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Grass Roots Bicyclist Advocacy

Avid cyclists are aware of the need for legislative and local changes to promote bicycle safety. This article is a primer on organizing as modeled by the author's experience with the San Diego County Democratic party's efforts. While the entire cycling community may not be on the same side of partisan politics at the national level, we can still come together around some key state and local issues to inspire change and make our roads, paths, and recreational trails safer for bicyclists.

The obvious issues include advocacy for better lighting, more bike lanes, repair of potholes and other dangerous conditions, and lobbying at the state level for public entity immunity reform, giving cyclists a right to sue when they are injured due to dangerous conditions on government land. There are other local issues around which the cycling community can unite, such as the preservation of open spaces and trails and protecting or gaining access to trails.

There are a number of local organizations devoted to different bicyclist issues. It is my hope that the proposals in this article will translate effectively into unifying these various organizations as a voting bloc that can be effective at the state and local level in identifying and supporting candidates for office who support issues that matter to all of us. The most effective way to make the roads and trails safer for bicyclists is to have a voice in the policy making process. With that in mind, we reflect on some basic principles about how that is done.

Grass Roots Organizing 101

Many Democrat activists in San Diego participate in grass roots organizing. This is also known as the "Go Team."

Historically, Go Teams have been known to increase voter turnout by up to 10% in a precinct. This is why they are a valuable tool. By contrast, advertising, mail, and phone banks increase turnout anywhere from 1% or more. As our San Diego Party chair, Francine Busby said, "Personal contact is the most effective way to increase voter turnout."

The critical issue on which this article will focus is what factors specifically increase the conversion ratio, or voter turnout, in a party or precinct.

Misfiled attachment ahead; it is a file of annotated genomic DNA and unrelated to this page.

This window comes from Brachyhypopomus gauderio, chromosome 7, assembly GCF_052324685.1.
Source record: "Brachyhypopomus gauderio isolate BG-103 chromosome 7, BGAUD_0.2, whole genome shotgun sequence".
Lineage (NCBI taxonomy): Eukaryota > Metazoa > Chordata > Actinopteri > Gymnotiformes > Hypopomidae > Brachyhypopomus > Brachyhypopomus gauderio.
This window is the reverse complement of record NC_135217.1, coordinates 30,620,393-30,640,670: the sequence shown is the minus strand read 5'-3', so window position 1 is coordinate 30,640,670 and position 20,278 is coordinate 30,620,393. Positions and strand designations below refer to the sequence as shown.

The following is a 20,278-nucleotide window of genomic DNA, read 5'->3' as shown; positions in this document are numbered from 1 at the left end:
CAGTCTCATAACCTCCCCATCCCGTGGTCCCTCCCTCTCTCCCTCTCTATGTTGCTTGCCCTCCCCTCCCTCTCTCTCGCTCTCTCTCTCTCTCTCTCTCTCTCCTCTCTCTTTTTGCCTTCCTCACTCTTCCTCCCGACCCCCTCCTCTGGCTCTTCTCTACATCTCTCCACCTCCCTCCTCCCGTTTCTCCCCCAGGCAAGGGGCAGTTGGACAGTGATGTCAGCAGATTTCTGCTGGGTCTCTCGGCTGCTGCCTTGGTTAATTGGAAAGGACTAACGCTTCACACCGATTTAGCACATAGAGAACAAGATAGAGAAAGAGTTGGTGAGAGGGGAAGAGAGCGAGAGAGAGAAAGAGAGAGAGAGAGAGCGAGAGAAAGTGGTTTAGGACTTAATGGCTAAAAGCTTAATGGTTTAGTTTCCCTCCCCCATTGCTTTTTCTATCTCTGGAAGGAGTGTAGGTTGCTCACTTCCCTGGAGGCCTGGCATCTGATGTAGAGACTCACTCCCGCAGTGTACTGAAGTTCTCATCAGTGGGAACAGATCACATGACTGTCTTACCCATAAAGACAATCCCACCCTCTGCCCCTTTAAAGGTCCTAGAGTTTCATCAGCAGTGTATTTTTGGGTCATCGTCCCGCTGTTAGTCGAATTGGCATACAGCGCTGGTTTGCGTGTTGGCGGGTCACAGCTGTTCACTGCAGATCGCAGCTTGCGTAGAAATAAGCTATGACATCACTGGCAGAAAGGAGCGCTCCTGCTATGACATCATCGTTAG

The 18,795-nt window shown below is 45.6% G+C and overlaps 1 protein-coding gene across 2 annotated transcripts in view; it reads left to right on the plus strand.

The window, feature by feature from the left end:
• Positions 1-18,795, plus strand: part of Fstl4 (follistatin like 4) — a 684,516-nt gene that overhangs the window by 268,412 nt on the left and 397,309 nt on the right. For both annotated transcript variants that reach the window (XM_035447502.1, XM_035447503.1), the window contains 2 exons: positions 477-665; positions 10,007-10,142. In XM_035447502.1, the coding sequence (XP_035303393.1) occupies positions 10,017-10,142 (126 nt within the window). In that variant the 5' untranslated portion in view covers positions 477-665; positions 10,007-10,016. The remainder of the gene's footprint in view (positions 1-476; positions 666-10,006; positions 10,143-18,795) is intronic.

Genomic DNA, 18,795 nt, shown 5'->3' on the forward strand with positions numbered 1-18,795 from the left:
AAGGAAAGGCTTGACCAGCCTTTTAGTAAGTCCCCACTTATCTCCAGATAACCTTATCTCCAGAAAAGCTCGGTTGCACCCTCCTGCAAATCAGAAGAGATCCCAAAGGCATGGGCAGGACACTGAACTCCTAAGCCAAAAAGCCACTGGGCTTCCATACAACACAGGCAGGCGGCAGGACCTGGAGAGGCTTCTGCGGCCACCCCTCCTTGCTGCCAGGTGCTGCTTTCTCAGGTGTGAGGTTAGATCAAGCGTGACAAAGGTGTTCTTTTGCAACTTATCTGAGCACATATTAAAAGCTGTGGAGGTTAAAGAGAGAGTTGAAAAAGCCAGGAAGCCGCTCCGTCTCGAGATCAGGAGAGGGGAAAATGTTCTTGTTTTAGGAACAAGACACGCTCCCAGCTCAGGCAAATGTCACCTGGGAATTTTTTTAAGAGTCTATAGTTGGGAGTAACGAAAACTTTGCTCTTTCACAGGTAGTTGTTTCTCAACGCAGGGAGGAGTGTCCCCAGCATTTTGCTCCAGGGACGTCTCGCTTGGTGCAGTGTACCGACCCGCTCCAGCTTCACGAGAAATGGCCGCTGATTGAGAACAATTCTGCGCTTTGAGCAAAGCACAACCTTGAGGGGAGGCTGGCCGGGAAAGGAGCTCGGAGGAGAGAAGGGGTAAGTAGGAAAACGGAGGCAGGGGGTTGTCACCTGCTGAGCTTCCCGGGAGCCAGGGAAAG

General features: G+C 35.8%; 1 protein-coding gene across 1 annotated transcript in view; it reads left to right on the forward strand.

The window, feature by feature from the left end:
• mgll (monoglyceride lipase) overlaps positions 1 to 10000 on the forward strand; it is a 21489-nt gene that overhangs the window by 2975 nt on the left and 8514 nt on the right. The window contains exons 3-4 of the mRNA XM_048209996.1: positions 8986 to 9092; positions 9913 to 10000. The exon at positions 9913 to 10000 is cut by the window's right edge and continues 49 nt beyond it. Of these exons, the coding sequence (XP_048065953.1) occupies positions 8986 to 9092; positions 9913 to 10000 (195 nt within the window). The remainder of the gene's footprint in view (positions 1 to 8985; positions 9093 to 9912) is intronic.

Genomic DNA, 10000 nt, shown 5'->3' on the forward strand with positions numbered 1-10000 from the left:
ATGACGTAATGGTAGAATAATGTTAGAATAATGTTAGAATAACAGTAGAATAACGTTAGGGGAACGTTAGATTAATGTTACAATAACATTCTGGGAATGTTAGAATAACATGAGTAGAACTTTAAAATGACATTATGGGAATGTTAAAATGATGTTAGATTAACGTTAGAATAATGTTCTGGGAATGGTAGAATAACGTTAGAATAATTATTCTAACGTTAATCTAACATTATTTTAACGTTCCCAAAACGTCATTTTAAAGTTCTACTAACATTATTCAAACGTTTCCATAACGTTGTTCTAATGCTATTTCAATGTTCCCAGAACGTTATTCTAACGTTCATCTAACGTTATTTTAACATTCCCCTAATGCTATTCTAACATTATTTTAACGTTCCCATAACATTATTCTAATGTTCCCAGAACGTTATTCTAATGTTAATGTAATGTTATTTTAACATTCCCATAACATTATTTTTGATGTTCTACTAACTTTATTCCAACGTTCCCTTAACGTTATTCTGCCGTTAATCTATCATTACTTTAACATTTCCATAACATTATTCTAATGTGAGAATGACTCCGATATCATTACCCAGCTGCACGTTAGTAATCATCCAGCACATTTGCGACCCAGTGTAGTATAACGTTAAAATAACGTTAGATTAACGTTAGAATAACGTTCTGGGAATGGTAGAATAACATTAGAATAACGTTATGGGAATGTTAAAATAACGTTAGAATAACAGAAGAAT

First, start by selecting quality Community Coordinators (CCs). CCs are based on a geographic area. For example, there is one CC for the city of Carlsbad, one for the city of Oceanside, etc. These CCs, in turn, train Precinct Leaders (PLs). As the name suggests, the PLs are responsible for smaller geographic areas within the larger community.

An ideal Community Coordinator will be a "people person." That is, they will be someone who gets along with others—a person who is open-minded and has real life experience dealing with people. These personality types are usually drawn to professions such as social workers, teachers, customer service, trial attorneys, health care professionals (treatment more than research), and the like. So it's a good idea to seek out recruits from among these professions. On the other hand, the personality types such as engineers, computer programmers, IT professionals, and elite members of the social structure may lack the "street level" understanding of how to connect with people from varied social, economic, cultural, racial, and religious backgrounds. These personality types are useful in other campaign roles (such as data analysts, etc.). But the Community Coordinator position should draw from those who enjoy working with the public.

The ideal CC is a person who has actually walked the ghettos, barrios, apartment complexes, trailer parks, and retirement homes, getting to know the people who live there. Because they understand the dynamics of your community, they understand the nuances of grass roots organizing.

Moreover, the CC who actively connects with their PLs is likely to increase turnout. Here's some tips for CCs on how to actively connect with a PL:

  1. Hand pick PLs who are "people persons.
  2. Train the PLs in a hands on manner, in an intimate setting. This is the best way to connect, and in turn, the best way to communicate the important details on how to connect to voters. You have to get to know people before you can understand what's important to them, and communicate the issues in a way that motivates them to vote. One highly successful CC, Betty Ball, of the Lake San Marcos Democratic Club, developed tapes to effectively train her PLs. These training sessions were so successful, her voter district conversion ratio skyrocketed from about 46% to 87% among Democrats. This astounding increase gave the Democratic candidates a real advantage.

Yes, we all know there is a 18 minute Democratic training video that walks the PLs through the Go Team basics, like interpreting a precinct list. The criticism I have with the video, however, is that it doesn't aim high enough. It's a well done video, but it's missing how to actually "connect" with the various voters. As Betty Ball would say, "It's about the people." And she's right. I know this because I've worked in several elections, watched the training video, and been a Central Committee member for over four (4) years, all while studying the election process. I've attended countless Central, Area, and various Club meetings. I've been a trial lawyer for over 34 years, with over sixty (60) jury trials under my belt. I study people. My training involves the careful use of psychodrama to connect with people, develop a consensus, and deliver an impactful message. I think I get it.